This situation also highlights the benefits of connected sensor technology. Facilities outfitted with “smart” sensors that detect changes in moisture, pressure or temperature can alert property owners or maintenance managers to any issues as they emerge.
While this may not be sufficient to completely replace physical inspections, remote monitoring systems can at least supplement and reduce the frequency of those inspections.
How to Reopen Safely
When re-entry is allowed, property owners bear the responsibility of ensuring their buildings are clean and safe.
If routine maintenance lapsed during the shutdown, it’s incumbent upon owners to conduct industrial hygiene evaluations and test all critical building systems. Especially if people have been inside the facility during its closure, it’s a good idea to thoroughly sanitize common surfaces and conduct testing to remove any doubt that the facility is virus-free.
“As we emerge from COVID-19, we will need to look very closely at indoor air quality and the potential for exposure to the virus. We’ll want to provide the peace of mind that the building is clean and safe for new tenants,” Krol said.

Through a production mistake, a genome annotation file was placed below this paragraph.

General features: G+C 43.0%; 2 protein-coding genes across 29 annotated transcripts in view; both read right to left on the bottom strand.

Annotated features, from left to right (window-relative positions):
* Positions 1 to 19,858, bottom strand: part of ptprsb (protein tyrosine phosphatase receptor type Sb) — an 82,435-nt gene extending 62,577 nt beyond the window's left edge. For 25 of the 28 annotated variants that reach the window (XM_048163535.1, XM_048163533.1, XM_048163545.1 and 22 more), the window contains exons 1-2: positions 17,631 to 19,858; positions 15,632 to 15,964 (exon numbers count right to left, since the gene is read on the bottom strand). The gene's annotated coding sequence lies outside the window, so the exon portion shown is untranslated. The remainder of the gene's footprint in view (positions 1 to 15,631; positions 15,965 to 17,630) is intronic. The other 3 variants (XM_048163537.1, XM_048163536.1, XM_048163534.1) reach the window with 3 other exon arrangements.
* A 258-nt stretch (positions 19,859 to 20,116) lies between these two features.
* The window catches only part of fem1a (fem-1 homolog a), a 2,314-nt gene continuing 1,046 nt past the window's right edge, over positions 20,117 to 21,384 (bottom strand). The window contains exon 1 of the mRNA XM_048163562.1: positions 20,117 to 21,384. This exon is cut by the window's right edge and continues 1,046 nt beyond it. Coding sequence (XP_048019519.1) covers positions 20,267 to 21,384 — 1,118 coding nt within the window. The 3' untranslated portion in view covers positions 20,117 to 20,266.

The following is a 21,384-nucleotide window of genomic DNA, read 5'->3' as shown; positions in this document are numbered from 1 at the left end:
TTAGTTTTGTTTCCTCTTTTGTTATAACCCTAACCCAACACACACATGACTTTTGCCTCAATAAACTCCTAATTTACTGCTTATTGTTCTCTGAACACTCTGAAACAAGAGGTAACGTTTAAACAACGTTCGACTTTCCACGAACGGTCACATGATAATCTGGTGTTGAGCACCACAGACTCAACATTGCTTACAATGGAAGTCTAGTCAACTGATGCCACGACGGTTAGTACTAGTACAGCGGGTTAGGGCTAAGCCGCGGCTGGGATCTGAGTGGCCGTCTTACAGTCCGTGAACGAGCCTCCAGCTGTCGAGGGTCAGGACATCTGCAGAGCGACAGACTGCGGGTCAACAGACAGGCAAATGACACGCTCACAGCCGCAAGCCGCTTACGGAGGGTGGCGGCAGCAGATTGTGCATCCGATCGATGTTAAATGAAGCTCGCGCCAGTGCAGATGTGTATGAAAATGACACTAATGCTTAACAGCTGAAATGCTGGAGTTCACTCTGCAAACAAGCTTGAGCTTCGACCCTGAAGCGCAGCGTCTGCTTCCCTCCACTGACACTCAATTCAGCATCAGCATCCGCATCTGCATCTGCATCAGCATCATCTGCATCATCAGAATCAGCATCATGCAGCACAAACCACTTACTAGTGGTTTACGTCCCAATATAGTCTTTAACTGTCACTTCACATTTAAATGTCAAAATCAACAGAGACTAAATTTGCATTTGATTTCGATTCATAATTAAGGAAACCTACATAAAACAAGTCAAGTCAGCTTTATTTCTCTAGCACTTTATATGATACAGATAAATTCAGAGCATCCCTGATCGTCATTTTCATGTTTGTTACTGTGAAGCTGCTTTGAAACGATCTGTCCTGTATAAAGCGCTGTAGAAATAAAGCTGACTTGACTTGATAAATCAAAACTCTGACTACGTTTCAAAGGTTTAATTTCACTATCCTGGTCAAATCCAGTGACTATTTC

“One thing we’ll do is a post-cleaning verification, using a methodology typically utilized in the food processing industry as well as schools and health care, where we swab surfaces and test for the presence of harmful microbes. It’s not specific to COVID-19, but it will indicate how thoroughly the surface has been sanitized.
If any environmental hazards are uncovered, standard environmental policies should pick up remediation expenses.
“The good news is that all of the issues we’ve identified – the mold, legionella, illicit abandonment, leaking oil tanks — those are all standard coverages under an environmental policy,” Dubrowsky said.
“As of now, the underwriters have not changed how they approach these exposures, so if you do not have an environmental policy, I think there is still an opportunity to get one. If you do have a policy and you experience a loss, it’s important to put your carrier on notice as soon as you’re made aware of it,” he said.
Potential Challenges in Property Turnover
Inevitably, some tenants will go out of business as a result of the shutdown and not be able to return. Commercial real estate transactions may tick upwards as owners seek to unload unprofitable spaces or add properties to their portfolio.
Buyers need to be aware of the potential for environmental hazards left unattended during the shutdown, conduct the proper assessments and ensure liabilities are assigned appropriately.
“The property condition assessment in particular is really mission-critical in situations like this. That’s where we look at all of the building systems to look for any deferred maintenance and issues that might have arisen during the closure of the property,” Krol said.
“There are going to be a lot of properties coming up for sale, and proper due diligence on these locations will be imperative.” &